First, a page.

Catch up time now. Review a book or two Elaine. Always a good idea on a book blog. So here goes with two brill thrillers read in the last week.
The second book by this author featuring DC Maeve Kerrigan, determined to make her mark and be a good detective but having to put up with a lot of prejudice and sexism from some of her colleagues. I very much enjoyed the previous one in the series, The Burning, so was pleased when this one arrived and settled down with cup of coffee and cushion on the sofa. Two bodies have been found and it is clear that they have been tortured before being killed. All pretty gruesome and very few clues and nobody is particularly eager to help the police track down the killers when it is clear that the two murdered men were convicted paedophiles. DC Kerrigan still feel that murder is murder no matter what the sins of the victim and there is doubt that one of the victims might have been wrongly convicted. Then a third body turns up and a pattern begins to emerge and not the one the reader is first led to believe when a high profile gangster is caught at the murder scene. He has returned to this country to find his daughter who has gone missing and when DC Kerrigan, working with a new boss DI Josh Derwent, tracks down another girl who had also vanished some time ago and there appears to be a link, she is soon hot on the trail.
The characters are settling in nicely now in this series. Maeve is nervous of becoming too close to her colleague Rob Langton, he is scared of commitment as are all fictional police officers it seems, and is now teamed with an abrasive new boss and has to come to terms with his attitude towards women cops. Once again you think same old, same old but I think that when reading detective stories this is something that we have to accept as, quite frankly, I think that being a cop must make you wary of forming a relationship with the stresses and strains that the job entails, and sexism is still rife in the police force as we well know.
A tight, pacy thriller which I can recommend. Jane Casey is hitting her stride now with this series and I am hoping there are more to come.
The author has written seven psychological thrillers featuring Erica Falck and Patrik Hedstrom, this being the fifth published in translation in the UK, so I know there is at least another two awaiting me which is always a good thought.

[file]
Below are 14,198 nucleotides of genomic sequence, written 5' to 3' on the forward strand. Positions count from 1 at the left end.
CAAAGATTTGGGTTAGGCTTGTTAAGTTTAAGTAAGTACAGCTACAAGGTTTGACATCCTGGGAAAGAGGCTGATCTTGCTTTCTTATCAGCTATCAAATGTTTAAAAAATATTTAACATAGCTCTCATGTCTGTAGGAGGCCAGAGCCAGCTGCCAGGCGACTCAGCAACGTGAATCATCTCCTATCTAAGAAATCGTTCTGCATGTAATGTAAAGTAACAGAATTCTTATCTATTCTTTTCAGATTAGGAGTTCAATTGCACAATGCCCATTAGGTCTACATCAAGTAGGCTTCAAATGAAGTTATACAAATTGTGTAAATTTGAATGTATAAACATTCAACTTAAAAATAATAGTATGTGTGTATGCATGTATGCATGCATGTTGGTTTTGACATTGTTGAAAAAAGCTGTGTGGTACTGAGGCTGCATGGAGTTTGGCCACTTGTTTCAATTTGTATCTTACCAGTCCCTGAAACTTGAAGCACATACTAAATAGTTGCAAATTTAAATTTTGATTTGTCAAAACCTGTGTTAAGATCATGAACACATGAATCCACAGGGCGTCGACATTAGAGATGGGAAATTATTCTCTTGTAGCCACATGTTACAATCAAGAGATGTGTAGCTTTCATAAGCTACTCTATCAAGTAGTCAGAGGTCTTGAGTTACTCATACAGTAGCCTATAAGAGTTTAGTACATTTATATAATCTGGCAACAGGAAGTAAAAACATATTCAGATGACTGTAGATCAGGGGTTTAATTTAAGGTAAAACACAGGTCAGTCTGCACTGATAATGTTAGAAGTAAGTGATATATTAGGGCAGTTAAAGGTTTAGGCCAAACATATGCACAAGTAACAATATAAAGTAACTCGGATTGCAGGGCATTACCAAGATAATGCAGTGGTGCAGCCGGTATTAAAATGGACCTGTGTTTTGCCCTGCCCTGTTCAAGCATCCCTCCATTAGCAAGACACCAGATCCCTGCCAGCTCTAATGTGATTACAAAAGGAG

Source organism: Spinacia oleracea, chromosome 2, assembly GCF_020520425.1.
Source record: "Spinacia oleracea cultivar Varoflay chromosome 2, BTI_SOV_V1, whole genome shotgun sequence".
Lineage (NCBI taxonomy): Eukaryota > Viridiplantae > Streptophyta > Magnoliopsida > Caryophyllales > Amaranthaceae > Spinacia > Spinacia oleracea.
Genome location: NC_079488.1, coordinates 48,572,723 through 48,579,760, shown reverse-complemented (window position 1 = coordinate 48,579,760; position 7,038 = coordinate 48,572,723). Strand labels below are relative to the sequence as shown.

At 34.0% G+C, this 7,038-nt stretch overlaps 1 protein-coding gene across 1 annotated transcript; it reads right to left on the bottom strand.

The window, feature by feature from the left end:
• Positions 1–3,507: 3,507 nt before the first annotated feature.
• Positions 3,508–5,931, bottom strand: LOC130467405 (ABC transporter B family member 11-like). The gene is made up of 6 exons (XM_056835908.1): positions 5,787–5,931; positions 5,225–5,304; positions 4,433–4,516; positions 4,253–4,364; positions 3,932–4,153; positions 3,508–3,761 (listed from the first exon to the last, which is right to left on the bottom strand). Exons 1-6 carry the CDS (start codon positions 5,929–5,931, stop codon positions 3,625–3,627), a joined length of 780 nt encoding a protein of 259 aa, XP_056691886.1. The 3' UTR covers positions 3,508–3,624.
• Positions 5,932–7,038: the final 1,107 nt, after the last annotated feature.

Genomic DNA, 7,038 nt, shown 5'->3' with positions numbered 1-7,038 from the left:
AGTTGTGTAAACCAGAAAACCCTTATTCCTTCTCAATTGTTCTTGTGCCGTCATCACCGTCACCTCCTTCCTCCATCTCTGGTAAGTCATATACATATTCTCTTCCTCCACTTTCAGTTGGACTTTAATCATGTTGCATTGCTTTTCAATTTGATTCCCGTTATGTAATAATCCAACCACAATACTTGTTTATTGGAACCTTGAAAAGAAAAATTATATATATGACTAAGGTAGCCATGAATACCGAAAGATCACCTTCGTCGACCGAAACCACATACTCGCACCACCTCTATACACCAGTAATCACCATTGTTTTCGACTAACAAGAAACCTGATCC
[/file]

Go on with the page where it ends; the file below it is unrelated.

I love all of these books and enjoy them more each time because, as well as getting to know the background of the regular characters, I am finding the stories gaining in authority and interest at each title. At the end of the last book, The Gallows Bird, we were left with a cliff hanger when Patrik's new wife, Erika, finds some of her mother's diaries in a trunk in the attic and a German Iron Cross, all wrapped round a bloodstained baby's shirt. In The Hidden Child she starts to investigate her mother's childhood and teenage years and, naturally, uncovers more than she bargained for. Erika takes the Iron Cross to a retired history teacher who is an expert on the Second World War and a few days later he is dead.
As ever, difficult to say anything more without giving away the plot and I certainly don't want to do that as I think this is one of the best of the Lackberg titles and a twist at the end caught me on the hop.
In The Gallows Bird, the chief in charge of the police in Ystad, Mellberg, always glad to palm off work on his subordinates but take the glory for himself, the owner of an awful comb over, was taken for a ride by a woman he met in a club and ended up feeling deflated and miserable. He has been through a lot, Melberg, discovering he had a son who he had not seen for years and gradually forging a relationship with him, and he is gradually being humanised and I have developed a sneaking fondness for him. In The Hidden Child, he adopts a stray dog and finds that this leads to a meeting with another dog owner who happens to be the mother of his new detective, Paul Morales and it is all rather delightful and provides a counterbalance to the increasingly murky and unpleasant facts being unearthed in the search for the murderer.
I think this is her best yet and, as ever, I end up saying how much I am looking forward to the next one. And I should not end this review without mentioning the translator, Tiina Nunnally, who does a terrific job.
OK two down and more to go, including the new Ruth Rendell, which I have just finished but that is for another day as I am now going to concentrate on listening to Test Match Special where England are on the verge of winning the Third Test and will then be the No 1 Cricket Team in the World, and I tell you now after watching cricket for the last thirty years and seeing us at our worse in the 70s and 80s, are thrilled to bits with the way we are playing now.